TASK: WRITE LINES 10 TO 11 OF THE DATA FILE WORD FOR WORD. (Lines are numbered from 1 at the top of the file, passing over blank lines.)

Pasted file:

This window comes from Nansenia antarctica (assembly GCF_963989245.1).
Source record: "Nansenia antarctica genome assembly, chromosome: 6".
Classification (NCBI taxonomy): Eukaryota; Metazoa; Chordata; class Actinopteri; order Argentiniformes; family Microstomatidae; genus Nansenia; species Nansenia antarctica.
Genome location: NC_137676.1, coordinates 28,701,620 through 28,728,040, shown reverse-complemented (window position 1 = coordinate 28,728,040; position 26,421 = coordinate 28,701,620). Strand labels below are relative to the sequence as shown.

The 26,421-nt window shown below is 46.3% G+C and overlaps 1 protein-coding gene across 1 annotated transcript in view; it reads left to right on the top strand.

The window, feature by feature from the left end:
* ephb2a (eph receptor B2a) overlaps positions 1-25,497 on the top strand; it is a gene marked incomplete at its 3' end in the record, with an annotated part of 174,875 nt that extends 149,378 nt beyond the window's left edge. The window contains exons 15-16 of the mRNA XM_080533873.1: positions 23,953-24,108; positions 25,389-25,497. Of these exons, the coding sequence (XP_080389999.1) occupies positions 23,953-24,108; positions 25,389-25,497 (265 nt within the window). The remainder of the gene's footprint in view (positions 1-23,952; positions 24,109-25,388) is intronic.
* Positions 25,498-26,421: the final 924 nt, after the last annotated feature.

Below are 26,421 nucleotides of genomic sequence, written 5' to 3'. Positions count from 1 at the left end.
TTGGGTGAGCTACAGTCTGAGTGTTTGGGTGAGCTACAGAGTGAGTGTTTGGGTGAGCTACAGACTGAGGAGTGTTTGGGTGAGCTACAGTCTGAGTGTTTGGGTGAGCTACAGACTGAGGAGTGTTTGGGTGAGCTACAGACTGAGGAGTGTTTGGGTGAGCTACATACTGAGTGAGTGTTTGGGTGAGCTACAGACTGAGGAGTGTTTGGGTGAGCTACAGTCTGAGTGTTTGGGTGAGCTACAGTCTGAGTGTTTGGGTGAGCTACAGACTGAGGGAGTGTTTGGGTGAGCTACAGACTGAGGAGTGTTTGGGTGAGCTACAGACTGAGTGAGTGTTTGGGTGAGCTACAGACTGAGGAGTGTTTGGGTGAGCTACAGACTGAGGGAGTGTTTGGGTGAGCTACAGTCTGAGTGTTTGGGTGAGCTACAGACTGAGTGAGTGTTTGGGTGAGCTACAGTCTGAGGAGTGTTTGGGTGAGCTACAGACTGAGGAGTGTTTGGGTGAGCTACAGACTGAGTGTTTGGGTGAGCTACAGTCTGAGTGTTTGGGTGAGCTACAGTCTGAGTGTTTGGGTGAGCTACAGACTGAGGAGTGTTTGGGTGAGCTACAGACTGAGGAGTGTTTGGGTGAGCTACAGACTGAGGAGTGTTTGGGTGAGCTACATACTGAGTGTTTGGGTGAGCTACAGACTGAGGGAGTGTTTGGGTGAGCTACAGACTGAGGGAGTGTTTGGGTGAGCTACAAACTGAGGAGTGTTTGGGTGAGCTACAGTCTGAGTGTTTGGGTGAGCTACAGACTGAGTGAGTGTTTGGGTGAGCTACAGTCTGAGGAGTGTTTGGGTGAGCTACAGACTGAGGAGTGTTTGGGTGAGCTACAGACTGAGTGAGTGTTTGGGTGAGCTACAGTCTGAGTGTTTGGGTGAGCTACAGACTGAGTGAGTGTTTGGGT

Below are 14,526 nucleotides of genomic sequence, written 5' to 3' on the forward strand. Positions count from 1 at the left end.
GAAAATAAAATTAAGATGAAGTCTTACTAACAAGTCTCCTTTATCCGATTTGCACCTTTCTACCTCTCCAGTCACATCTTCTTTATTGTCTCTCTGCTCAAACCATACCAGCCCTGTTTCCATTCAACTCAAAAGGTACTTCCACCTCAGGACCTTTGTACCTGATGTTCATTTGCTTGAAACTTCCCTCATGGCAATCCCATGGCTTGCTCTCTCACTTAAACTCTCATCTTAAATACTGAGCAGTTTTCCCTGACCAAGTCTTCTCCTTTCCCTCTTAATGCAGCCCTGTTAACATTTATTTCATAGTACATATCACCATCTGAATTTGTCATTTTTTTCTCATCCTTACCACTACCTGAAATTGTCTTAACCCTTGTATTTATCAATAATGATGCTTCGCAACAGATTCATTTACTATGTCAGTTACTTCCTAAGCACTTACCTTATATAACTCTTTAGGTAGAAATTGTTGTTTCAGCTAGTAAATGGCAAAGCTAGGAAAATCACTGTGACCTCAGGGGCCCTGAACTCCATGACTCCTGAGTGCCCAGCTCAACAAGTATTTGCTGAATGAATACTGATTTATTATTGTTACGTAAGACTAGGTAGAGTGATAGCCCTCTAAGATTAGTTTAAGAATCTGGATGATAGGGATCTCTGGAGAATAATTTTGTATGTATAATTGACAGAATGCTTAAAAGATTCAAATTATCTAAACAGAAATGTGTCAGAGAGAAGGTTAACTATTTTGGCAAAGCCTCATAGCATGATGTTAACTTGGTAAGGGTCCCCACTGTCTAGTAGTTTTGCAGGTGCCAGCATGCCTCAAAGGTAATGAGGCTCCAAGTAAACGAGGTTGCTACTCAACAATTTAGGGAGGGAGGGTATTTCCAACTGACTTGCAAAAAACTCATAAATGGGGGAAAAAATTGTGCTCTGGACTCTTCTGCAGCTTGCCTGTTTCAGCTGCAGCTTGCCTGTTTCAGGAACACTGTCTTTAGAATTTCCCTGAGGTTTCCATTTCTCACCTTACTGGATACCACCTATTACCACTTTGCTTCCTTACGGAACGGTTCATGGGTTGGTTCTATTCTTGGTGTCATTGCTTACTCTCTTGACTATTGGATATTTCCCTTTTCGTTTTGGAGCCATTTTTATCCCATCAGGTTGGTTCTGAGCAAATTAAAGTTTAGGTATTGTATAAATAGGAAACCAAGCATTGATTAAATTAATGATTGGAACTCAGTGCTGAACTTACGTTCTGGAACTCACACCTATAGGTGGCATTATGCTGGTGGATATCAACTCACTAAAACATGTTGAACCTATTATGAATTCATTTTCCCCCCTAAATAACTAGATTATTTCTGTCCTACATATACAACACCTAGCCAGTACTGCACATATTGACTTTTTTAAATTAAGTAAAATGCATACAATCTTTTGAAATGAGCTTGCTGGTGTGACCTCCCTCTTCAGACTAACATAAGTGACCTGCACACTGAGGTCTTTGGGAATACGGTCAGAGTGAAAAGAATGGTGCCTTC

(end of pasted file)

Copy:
TTGGGTGAGCTACAGTCTGAGTGTTTGGGTGAGCTACAGAGTGAGTGTTTGGGTGAGCTACAGACTGAGGAGTGTTTGGGTGAGCTACAGTCTGAGTGTTTGGGTGAGCTACAGACTGAGGAGTGTTTGGGTGAGCTACAGACTGAGGAGTGTTTGGGTGAGCTACATACTGAGTGAGTGTTTGGGTGAGCTACAGACTGAGGAGTGTTTGGGTGAGCTACAGTCTGAGTGTTTGGGTGAGCTACAGTCTGAGTGTTTGGGTGAGCTACAGACTGAGGGAGTGTTTGGGTGAGCTACAGACTGAGGAGTGTTTGGGTGAGCTACAGACTGAGTGAGTGTTTGGGTGAGCTACAGACTGAGGAGTGTTTGGGTGAGCTACAGACTGAGGGAGTGTTTGGGTGAGCTACAGTCTGAGTGTTTGGGTGAGCTACAGACTGAGTGAGTGTTTGGGTGAGCTACAGTCTGAGGAGTGTTTGGGTGAGCTACAGACTGAGGAGTGTTTGGGTGAGCTACAGACTGAGTGTTTGGGTGAGCTACAGTCTGAGTGTTTGGGTGAGCTACAGTCTGAGTGTTTGGGTGAGCTACAGACTGAGGAGTGTTTGGGTGAGCTACAGACTGAGGAGTGTTTGGGTGAGCTACAGACTGAGGAGTGTTTGGGTGAGCTACATACTGAGTGTTTGGGTGAGCTACAGACTGAGGGAGTGTTTGGGTGAGCTACAGACTGAGGGAGTGTTTGGGTGAGCTACAAACTGAGGAGTGTTTGGGTGAGCTACAGTCTGAGTGTTTGGGTGAGCTACAGACTGAGTGAGTGTTTGGGTGAGCTACAGTCTGAGGAGTGTTTGGGTGAGCTACAGACTGAGGAGTGTTTGGGTGAGCTACAGACTGAGTGAGTGTTTGGGTGAGCTACAGTCTGAGTGTTTGGGTGAGCTACAGACTGAGTGAGTGTTTGGGT

Below are 14,526 nucleotides of genomic sequence, written 5' to 3' on the forward strand. Positions count from 1 at the left end.